January 20, 2013

Algerian military ends standoff with dozens of hostages killed

Defense Secretary Leon Panetta says the U.S. is asking what happened to any American hostages.


LONDON - Ignoring global calls for restraint, the Algerian military staged a final assault Saturday against Islamist militants at an energy complex in the Sahara, culminating a four-day siege that left some two dozen hostages dead and spawned fears of a resurgent al-Qaida in North Africa.

Eleven kidnappers and seven hostages died in Saturday's operation targeting the remaining militant stronghold at the vast facility run by London-based BP, Norway's Statoil and Algeria's state energy giant, according to Algeria's state news service and France's Agence France-Presse.

An Algerian security official quoted by the news agencies suggested that the militants killed the hostages as forces moved in on their position. Earlier reports indicated that the heavily armed militants were holding two Americans, three Belgians, a Japanese and a Briton in one section of the compound, but there was as yet no official confirmation of the identities of the victims.

Algeria's interior minister, Daho Ould Kablia, said on state television Saturday evening that the standoff was over, and that in all it had resulted in the deaths of 32 terrorists and at least 23 foreign hostages. Ould Kablia said that troops had found a huge amount of military equipment and highly sophisticated weapons in the complex.

At a news conference in London, Defense Secretary Leon Panetta said the U.S. government was "still trying to get accurate information about how many Americans were there and what happened to them."

Asked whether the Algerian security forces had moved too quickly to resolve the standoff or had acted too aggressively, Panetta declined to criticize them. British Defense Secretary Philip Hammond said that "it's the terrorists that bear sole responsibility."

But he acknowledged that Algeria had refused outside offers of assistance and that Britain may have handled things differently. "We find that they don't always do things the way we would do them."

"They've been clear from the outset that this is something they're going to manage themselves," Hammond said. "There can be no doubting their commitment to dealing with Islamist terrorism."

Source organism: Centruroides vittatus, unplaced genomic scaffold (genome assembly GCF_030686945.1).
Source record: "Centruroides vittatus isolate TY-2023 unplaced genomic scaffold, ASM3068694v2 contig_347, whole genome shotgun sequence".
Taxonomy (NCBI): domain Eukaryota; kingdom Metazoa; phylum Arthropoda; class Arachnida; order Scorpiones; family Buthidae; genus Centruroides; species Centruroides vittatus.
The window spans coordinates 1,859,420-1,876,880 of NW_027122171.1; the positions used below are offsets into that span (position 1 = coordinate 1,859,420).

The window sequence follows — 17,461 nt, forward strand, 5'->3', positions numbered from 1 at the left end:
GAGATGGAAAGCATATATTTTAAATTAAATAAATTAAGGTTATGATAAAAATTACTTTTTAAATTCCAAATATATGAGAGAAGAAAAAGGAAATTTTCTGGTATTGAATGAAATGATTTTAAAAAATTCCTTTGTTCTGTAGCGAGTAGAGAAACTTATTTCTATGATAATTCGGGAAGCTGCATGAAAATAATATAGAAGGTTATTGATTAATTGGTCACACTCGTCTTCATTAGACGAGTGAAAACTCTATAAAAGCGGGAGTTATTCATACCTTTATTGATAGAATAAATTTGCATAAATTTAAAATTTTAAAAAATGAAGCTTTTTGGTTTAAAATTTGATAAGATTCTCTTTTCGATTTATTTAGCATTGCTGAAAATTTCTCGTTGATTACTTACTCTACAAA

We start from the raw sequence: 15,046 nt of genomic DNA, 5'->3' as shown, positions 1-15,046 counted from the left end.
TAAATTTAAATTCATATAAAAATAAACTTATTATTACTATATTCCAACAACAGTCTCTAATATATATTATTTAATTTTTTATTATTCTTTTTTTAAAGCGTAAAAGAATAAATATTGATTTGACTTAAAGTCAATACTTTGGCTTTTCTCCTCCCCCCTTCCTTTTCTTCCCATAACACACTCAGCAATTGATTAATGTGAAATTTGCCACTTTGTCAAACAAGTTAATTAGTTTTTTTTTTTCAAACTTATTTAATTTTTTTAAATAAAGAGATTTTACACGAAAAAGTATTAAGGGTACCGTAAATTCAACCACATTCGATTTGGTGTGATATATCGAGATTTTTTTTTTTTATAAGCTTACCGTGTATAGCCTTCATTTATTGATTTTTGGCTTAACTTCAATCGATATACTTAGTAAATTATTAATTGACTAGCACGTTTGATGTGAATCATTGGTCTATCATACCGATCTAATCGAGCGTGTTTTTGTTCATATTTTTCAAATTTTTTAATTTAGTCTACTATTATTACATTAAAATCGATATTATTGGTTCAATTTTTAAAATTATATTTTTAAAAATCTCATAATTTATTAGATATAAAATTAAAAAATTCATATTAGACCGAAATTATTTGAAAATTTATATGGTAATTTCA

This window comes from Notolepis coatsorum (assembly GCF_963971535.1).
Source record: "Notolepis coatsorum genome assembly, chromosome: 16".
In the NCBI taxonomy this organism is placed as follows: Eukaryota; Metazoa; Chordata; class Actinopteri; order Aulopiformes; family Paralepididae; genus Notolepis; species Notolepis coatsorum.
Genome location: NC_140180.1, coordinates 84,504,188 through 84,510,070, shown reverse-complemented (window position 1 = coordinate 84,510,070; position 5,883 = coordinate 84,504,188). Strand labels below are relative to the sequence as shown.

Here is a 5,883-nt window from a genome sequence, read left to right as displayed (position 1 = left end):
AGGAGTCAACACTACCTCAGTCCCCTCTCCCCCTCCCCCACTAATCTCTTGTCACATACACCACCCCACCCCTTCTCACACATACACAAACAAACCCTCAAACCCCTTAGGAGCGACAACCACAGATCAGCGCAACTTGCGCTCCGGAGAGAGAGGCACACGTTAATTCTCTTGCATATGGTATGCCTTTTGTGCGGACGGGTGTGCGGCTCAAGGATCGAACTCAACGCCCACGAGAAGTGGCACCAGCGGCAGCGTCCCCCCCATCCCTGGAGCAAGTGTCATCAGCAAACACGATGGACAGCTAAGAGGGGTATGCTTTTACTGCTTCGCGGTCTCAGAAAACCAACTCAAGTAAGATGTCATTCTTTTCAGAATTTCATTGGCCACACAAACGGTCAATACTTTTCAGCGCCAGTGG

As he has since the outbreak of the Algeria crisis, Panetta reiterated the Obama administration's commitment to go after terrorists. But he gave no specifics about how it intended to respond to the hostage-taking, or more broadly against the threat of terrorism in Mali and elsewhere in North Africa.

The standoff began early Wednesday when dozens of militants stormed the compound, taking hundreds of hostages. Most of the hostages were Algerians who were allowed to go free.

BP Group Chief Executive Bob Dudley told reporters in a Saturday afternoon conference call that the militants had laced the plant with explosives in an apparent attempt to destroy it, leaving the Algerian military in the process of smaller search and rescue missions and mine sweeps to fully secure the labyrinthine facility.

Governments whose nationals were taken hostage, including the United States, had urged caution after a rescue attempt Thursday led to a number of deaths. On Saturday, however, many refrained from pointed criticism, reminding journalists of the need to keep working with the Algerians on operations against al-Qaida in the Islamic Maghreb, the local affiliate of the global terrorist network. The siege this week was linked to an AQIM offshoot, the Masked Brigade, which is led by the one-eyed Algerian militant Mokhtar Belmokhtar.

In comments Saturday, French President Francois Hollande went as far as to endorse Algeria's tactics: "When there is a hostage-taking with so many people involved, and terrorists so coldly determined, ready to murder . . .there could be no negotiation."

The military assault recalled the horrors of Algeria's long civil war against Islamist militants in the 1990s, shattering a new image of progress embodied in the North African nation's vast energy fields, which supply 20 percent of Western Europe's natural gas.

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